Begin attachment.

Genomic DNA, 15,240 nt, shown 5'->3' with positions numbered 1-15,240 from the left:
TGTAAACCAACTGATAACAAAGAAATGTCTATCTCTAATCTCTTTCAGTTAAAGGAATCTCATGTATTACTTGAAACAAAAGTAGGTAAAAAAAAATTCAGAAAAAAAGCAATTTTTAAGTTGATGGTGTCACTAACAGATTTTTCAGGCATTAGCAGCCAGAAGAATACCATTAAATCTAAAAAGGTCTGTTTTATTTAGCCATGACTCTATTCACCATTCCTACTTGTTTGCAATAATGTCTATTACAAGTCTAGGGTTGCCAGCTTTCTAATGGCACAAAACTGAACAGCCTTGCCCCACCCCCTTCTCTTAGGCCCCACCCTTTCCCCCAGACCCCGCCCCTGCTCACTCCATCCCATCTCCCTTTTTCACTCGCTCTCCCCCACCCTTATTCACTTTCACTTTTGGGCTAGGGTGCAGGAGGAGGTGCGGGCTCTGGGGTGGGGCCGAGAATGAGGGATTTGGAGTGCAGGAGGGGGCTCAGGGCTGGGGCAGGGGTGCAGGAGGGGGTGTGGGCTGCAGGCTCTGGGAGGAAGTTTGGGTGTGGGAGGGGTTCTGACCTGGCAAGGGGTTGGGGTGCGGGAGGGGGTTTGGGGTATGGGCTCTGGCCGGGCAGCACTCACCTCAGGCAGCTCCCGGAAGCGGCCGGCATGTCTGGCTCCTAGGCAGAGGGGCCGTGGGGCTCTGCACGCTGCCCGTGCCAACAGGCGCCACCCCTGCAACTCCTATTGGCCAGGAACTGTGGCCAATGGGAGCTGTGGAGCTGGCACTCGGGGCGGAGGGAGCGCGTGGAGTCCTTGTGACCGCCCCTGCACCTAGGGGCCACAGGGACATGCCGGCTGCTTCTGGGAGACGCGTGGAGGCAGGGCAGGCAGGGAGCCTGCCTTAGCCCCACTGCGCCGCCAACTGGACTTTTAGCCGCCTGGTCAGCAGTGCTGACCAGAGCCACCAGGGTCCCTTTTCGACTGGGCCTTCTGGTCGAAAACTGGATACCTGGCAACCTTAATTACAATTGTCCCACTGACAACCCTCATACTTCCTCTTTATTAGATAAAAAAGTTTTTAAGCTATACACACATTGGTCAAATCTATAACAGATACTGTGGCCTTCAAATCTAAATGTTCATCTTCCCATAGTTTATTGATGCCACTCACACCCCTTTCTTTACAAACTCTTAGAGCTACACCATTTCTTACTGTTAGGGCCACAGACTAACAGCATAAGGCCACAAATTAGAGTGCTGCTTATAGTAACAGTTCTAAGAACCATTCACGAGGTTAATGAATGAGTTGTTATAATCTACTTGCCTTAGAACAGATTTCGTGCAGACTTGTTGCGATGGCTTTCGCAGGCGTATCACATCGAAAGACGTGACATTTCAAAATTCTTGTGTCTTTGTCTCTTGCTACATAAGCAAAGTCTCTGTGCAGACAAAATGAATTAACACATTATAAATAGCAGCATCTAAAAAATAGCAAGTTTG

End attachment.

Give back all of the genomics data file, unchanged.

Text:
Genomic DNA, 15,240 nt, shown 5'->3' with positions numbered 1-15,240 from the left:
TGTAAACCAACTGATAACAAAGAAATGTCTATCTCTAATCTCTTTCAGTTAAAGGAATCTCATGTATTACTTGAAACAAAAGTAGGTAAAAAAAAATTCAGAAAAAAAGCAATTTTTAAGTTGATGGTGTCACTAACAGATTTTTCAGGCATTAGCAGCCAGAAGAATACCATTAAATCTAAAAAGGTCTGTTTTATTTAGCCATGACTCTATTCACCATTCCTACTTGTTTGCAATAATGTCTATTACAAGTCTAGGGTTGCCAGCTTTCTAATGGCACAAAACTGAACAGCCTTGCCCCACCCCCTTCTCTTAGGCCCCACCCTTTCCCCCAGACCCCGCCCCTGCTCACTCCATCCCATCTCCCTTTTTCACTCGCTCTCCCCCACCCTTATTCACTTTCACTTTTGGGCTAGGGTGCAGGAGGAGGTGCGGGCTCTGGGGTGGGGCCGAGAATGAGGGATTTGGAGTGCAGGAGGGGGCTCAGGGCTGGGGCAGGGGTGCAGGAGGGGGTGTGGGCTGCAGGCTCTGGGAGGAAGTTTGGGTGTGGGAGGGGTTCTGACCTGGCAAGGGGTTGGGGTGCGGGAGGGGGTTTGGGGTATGGGCTCTGGCCGGGCAGCACTCACCTCAGGCAGCTCCCGGAAGCGGCCGGCATGTCTGGCTCCTAGGCAGAGGGGCCGTGGGGCTCTGCACGCTGCCCGTGCCAACAGGCGCCACCCCTGCAACTCCTATTGGCCAGGAACTGTGGCCAATGGGAGCTGTGGAGCTGGCACTCGGGGCGGAGGGAGCGCGTGGAGTCCTTGTGACCGCCCCTGCACCTAGGGGCCACAGGGACATGCCGGCTGCTTCTGGGAGACGCGTGGAGGCAGGGCAGGCAGGGAGCCTGCCTTAGCCCCACTGCGCCGCCAACTGGACTTTTAGCCGCCTGGTCAGCAGTGCTGACCAGAGCCACCAGGGTCCCTTTTCGACTGGGCCTTCTGGTCGAAAACTGGATACCTGGCAACCTTAATTACAATTGTCCCACTGACAACCCTCATACTTCCTCTTTATTAGATAAAAAAGTTTTTAAGCTATACACACATTGGTCAAATCTATAACAGATACTGTGGCCTTCAAATCTAAATGTTCATCTTCCCATAGTTTATTGATGCCACTCACACCCCTTTCTTTACAAACTCTTAGAGCTACACCATTTCTTACTGTTAGGGCCACAGACTAACAGCATAAGGCCACAAATTAGAGTGCTGCTTATAGTAACAGTTCTAAGAACCATTCACGAGGTTAATGAATGAGTTGTTATAATCTACTTGCCTTAGAACAGATTTCGTGCAGACTTGTTGCGATGGCTTTCGCAGGCGTATCACATCGAAAGACGTGACATTTCAAAATTCTTGTGTCTTTGTCTCTTGCTACATAAGCAAAGTCTCTGTGCAGACAAAATGAATTAACACATTATAAATAGCAGCATCTAAAAAATAGCAAGTTTG